SOUTH BEND — The notion that the next four games matter for the Michigan hockey team is wrong.

The regular season is effectively over after being swept by No. 12 Notre Dame.

Forget about playing playoff hockey in the regular season and save it for when it was intended: the playoffs.

I’m not suggesting the Wolverines lose, or not play at all or play without 100-percent effort, though. After the Wolverines clinched their first losing season since 1986-87 with a 7-4 loss to Notre Dame on Friday, there is nothing left to play for but the CCHA Championship.

There are no statistics to be salvaged in these four games. In many categories, Michigan ranks near the bottom of the NCAA and CCHA standings, most notably in team defense as it’s giving up 3.67 goals per game.

The chances that the Wolverines clinch home ice in the first round are slim, too. Michigan has only swept one opponent this year and now sits at ninth place in the CCHA standings.

So it already makes sense to say this team can’t redeem itself in the regular season. But when the conference playoffs roll around, the Wolverines can make an improbable run where they get an extra chance to win a series with the best-of-three format.

I understand the counter argument that the Wolverines could control their own fate in the CCHA playoffs by playing for a better seed, but the way this season has gone provides no indication to believe that.

When it comes to facing teams with fewer wins, Michigan plays well, but the next two opponents — Ohio State and Ferris State — have much better records. The Bulldogs sit in fourth place and the Buckeyes in fifth, with both teams needing two victories at the least to secure their spots.

Consider that when the Wolverines challenge Ohio State in Columbus the odds will be against them. Michigan has won just one game on the road in 2013, and if they continue to allow almost four goals a game, it surely won’t get better.

Even a home game against Ferris State won’t increase the chances of winning. Michigan has only won a single home game this calender year in what is supposed to be one of the most formidable arenas in the country to play in.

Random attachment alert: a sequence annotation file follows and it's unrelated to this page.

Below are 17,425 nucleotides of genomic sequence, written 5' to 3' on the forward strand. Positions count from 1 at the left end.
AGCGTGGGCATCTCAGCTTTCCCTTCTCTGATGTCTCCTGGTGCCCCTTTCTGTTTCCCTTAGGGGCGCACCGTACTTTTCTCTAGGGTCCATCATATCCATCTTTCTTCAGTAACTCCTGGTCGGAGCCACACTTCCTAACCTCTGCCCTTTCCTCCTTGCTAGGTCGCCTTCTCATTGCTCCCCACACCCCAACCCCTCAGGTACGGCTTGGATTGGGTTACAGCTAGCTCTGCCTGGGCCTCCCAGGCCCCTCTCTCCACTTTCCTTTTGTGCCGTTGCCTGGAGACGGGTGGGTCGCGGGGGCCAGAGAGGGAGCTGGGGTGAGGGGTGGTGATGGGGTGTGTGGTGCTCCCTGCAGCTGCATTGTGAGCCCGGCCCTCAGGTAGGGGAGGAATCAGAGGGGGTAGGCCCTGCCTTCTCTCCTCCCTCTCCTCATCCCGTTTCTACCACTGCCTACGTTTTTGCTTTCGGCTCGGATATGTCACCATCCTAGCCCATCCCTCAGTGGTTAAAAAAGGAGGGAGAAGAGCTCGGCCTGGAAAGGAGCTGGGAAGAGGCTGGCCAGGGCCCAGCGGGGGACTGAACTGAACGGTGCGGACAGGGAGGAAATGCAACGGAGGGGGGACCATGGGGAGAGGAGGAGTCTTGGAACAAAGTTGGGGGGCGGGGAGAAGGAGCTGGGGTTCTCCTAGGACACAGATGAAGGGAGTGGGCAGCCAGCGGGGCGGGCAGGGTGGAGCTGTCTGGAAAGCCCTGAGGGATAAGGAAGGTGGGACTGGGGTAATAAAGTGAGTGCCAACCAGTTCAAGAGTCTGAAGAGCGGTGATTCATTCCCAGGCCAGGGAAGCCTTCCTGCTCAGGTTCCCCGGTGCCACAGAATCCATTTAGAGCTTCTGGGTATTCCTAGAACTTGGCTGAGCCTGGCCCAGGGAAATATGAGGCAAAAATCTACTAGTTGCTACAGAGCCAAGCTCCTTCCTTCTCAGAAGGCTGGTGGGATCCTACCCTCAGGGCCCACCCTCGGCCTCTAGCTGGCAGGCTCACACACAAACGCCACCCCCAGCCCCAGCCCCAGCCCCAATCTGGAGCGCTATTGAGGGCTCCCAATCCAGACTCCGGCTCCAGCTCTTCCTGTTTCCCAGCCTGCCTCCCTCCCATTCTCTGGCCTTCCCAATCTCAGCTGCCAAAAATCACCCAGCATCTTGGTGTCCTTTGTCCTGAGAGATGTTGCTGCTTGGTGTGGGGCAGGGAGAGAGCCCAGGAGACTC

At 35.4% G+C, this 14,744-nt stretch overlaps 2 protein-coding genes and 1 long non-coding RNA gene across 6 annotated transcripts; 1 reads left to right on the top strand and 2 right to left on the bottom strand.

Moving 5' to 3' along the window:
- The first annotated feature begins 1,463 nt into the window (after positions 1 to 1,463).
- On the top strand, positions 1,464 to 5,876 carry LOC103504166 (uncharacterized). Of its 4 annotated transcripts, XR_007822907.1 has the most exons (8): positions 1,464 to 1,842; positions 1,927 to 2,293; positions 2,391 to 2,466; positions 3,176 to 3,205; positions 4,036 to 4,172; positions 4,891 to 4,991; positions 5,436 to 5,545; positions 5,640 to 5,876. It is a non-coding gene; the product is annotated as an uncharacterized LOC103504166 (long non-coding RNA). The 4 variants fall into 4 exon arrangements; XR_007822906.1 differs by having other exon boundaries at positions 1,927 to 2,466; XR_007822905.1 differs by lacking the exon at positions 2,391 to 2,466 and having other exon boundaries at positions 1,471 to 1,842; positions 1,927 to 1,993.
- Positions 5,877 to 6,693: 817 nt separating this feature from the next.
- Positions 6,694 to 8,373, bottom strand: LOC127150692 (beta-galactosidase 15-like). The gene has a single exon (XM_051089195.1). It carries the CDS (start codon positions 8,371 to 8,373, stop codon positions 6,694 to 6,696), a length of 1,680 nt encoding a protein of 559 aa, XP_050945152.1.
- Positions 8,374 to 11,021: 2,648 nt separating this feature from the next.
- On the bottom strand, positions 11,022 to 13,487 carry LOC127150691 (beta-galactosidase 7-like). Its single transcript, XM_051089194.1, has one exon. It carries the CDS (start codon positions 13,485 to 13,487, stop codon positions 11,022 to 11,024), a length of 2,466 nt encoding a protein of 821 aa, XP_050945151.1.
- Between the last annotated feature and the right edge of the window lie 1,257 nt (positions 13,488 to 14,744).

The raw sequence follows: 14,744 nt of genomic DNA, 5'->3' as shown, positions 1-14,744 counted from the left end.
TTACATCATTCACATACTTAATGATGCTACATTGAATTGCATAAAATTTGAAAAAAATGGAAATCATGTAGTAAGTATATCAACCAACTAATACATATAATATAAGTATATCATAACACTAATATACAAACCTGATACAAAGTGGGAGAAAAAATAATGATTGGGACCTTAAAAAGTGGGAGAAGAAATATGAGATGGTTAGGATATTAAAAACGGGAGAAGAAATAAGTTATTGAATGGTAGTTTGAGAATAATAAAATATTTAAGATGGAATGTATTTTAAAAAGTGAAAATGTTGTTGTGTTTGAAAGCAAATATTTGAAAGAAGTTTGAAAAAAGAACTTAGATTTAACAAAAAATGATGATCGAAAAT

So why treat the next games like they mean more?

You argue they should play for pride? I certainly agree. But that pride won’t come from winning a couple of their next games — it’s already gone. Pride will come from earning wins in the CCHA playoffs as underdogs.

I wouldn’t suggest this team quit, as that would ruin the integrity of the game above many other things. But there’s no explainable reason for the Wolverines to take a risk that could negatively impact them before the playoffs.

“We’ve got to get our game,” Berenson said. “We’ll work on all the things we’ve been working on. There’s too much parity in the CCHA … we can’t make mistakes.”

But this idea becomes more appropriate because Berenson and the Wolverines wouldn’t have to worry about making mistakes. There are four games for Michigan to make mistakes, to experiment and see what works without hurting it.

Michigan coach Red Berenson can take this time to re-arrange the lines, like he has all season.

He can leave in a goaltender that has struggled, like freshman Jared Rutledge, for the hope that he gains consistency and confidence when it maters most, because right now alternating them is having them same effect as throwing a body in front of the net in the hope that it will block shots.

When Notre Dame scored Friday with an empty net with 30 seconds to go, and Rutledge slowly skated onto the ice, the irony was that he was going out to be just as effective as an empty net.

But it also means that the Wolverines can work on their glaring issue of defense. While injuries have been a large part of their struggles all season, Friday and Saturday were highlighted by players struggling to account for opponents over the weekend, or prevent the Fighting Irish from skating near the net.

With junior defensemen Mac Bennett and Jon Merrill back and healthy at the same time, there will be chances for Michigan to regroup and also work on developing consistency.

So now the Wolverines are faced with the question of how to use the bye week. Should it be in preparation for two series that were predicted to challenge them at the beginning of the year, or for a long-term plan to put themselves in position for the playoffs?

Whatever they decide, they will have to use this week to lay a different foundation for the postseason.

“I don’t know if it’s a relief,” said senior forward Kevin Lynch in regards to the bye week. “But it will definitely give us a chance to work on some things we need to clean up.”

So if Michigan wins along the way, then it only helps, but it shouldn’t let a loss have an effect. These are the times to learn what works, because everything else that’s been tried previously hasn’t.

There are three weeks to figure out how to close out games, to deliberate about who can work well together and determine how to stop teams from scoring so frequently.

It’s a simple idea, really. The tough part will be whether it’s accepted or not.

Garno can be reached at

Leave a comment

Your email address will not be published.